by Hillary Birch
Drinking water quality is paramount for public health but progress towards access to good quality drinking water for all remains a critical issue around the world. According to the United Nations, 26% of the world’s population does not have access to safe drinking water, 46% lack access to basic sanitation, and water-related diseases remain a leading cause of illness and death in many countries (United Nations World Water Development Report 2023). The challenge of water, sanitation, and hygiene (WASH) is felt acutely in informal settlements in the Global South where inadequate water and sanitation contributes to a range of physical and social inequities, from stunted growth to chronic diarrhea, to increased rates of sexual violence faced by girls and women.
As Livingston (2019: 14) posits, “water technology [is] public health over the longue durée,” but the development of water infrastructure for the explicit purpose of public health is not guaranteed as structures and systems of coloniality continue to shape Southern cities today. Global health interventions that aim to improve WASH in informal settlements are typically directed towards proximal causes of infection transmission, addressed through water chlorination in the household and a focus on WASH behaviour change. These interventions have not been met with sufficient investment in the construction and maintenance of essential infrastructures and eliciting behaviour change can rely on stigma and shame (Galvin 2014). Ultimately, the focus on proximal causes of disease transmission means that the distribution of drinking water is not significantly changed, service disruptions remain frequent, and chemical or microbial contamination of drinking water at its source are not dealt with (Cumming et al. 2019).
Through my PhD research I study how global health projects in WASH are implicated in challenges of urban water management. In my project water quality is conceptualized as more than just a straightforward biophysical measurement, instead as something contested by a range of actors who are drawn into water’s flows in urban space, either in their daily life, or through projects implemented to change the flows of water and waste in a city. I am working to better understand how urban water quality is contested and negotiated across scales by WASH interventions that seek to improve access to water for the purposes of hygiene and health promotion, including the institutional and infrastructural effects of these contestations for urban water management.
I am investigating the governance of urban water quality through a case study of Lusaka, the capital of Zambia. Lusaka is one of the fastest growing cities in Southern Africa with a population of approximately 3.3 million, where more than half the city’s residents live in informal communities. The aquifer that provides Lusaka with most of its drinking water is vulnerable to infiltration as recharge areas are located in fast growing sectors of the city where residents rely on both boreholes and septic tanks, making groundwater vulnerable to faecal contamination (Reaver et al. 2021). Lusaka experiences increasing climate variability in the form of water shortages, power outages, and flooding and long-term rainfall trends suggest drier rainfall seasons and more frequent and intense localised rainfall events. Flash floods coupled with inadequate stormwater infrastructure are predicted to result in serious health consequences associated with the poor sanitary conditions in the city (Ndebele-Murisa et al. 2020). Global health actors have now begun to pitch WASH as a ‘missing link’ to climate adaptation in Lusaka through design improvements to toilets, improved waste collection for non-sewered services, and upgrades to piped water connections to reduce leakages (Gerlach et al. 2020).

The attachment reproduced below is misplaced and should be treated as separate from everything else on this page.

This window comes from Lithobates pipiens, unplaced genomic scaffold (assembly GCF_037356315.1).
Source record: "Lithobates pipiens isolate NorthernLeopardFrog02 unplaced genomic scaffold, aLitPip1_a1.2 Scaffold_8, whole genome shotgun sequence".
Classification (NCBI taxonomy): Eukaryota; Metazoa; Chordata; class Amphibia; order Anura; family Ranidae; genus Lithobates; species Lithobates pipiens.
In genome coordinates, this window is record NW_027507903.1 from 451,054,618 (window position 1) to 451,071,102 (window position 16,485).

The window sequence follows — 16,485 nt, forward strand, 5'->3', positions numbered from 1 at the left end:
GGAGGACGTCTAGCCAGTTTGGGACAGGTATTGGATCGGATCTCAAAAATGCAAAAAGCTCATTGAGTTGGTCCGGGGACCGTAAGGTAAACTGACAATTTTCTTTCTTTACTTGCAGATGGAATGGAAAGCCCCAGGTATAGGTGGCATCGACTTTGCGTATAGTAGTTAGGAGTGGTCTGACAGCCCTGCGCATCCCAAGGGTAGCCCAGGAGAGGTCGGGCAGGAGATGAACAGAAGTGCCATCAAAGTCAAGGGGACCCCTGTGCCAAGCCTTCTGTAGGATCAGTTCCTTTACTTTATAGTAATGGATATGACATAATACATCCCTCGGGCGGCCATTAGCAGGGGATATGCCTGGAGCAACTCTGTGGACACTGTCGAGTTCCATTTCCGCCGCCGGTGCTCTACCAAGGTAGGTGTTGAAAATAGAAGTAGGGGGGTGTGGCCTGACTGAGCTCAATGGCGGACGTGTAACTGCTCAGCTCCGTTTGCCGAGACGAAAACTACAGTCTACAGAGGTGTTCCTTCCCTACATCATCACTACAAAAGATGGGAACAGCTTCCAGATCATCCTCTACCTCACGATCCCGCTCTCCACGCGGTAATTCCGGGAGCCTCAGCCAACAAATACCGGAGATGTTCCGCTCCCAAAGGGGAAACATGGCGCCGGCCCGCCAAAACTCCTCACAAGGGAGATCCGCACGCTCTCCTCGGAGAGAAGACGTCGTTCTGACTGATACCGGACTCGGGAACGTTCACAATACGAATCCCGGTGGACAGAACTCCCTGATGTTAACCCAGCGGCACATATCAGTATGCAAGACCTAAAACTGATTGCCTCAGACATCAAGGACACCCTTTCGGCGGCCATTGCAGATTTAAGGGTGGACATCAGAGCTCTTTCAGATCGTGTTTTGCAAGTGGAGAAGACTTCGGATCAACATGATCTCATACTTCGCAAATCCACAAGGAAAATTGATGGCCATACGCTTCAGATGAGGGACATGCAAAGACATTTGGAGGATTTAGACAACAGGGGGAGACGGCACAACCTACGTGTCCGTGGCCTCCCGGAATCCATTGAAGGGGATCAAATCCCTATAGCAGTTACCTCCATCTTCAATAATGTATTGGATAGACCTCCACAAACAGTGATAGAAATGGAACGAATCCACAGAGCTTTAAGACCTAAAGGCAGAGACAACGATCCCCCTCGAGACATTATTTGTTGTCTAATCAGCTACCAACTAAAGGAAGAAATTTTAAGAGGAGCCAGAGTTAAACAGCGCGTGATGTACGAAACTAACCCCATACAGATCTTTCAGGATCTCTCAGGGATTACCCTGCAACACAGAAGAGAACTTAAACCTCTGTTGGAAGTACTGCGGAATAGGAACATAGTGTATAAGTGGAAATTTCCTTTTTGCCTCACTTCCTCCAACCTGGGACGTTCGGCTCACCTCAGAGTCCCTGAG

By placing global health activities in the context of urban water management in Lusaka, I aim to demonstrate how global health intersects with processes of urbanization today and is generative of new ways of governing cities as water supplies become less stable due to climate change. By examining the production of water quality across domains of hygiene, water, and sanitation I seek to connect fragmented silos of practice in WASH to better address interlinkages between equity, the environment, and health to contribute towards true urban resilience for all.
Hillary Birch is a PhD student in Environmental Studies in the Faculty of Environmental and Urban Change at York University, supervised by Professor Roger Keil. She holds a master’s degree in urban governance from Sciences Po in Paris, France, where she studied the urban governance of Ebola in Monrovia, Liberia. She also holds a master’s degree in political science from McGill University. Hillary has worked in various roles in global health related to sexual and reproductive health and early child development. Her PhD explores how projects of global health intersect with processes of urbanization that shape flows of water in a city and change its quality. Hillary is a Dahdaleh Global Health Graduate Scholar in Planetary Health, and her research is supported by a SSHRC Doctoral Fellowship.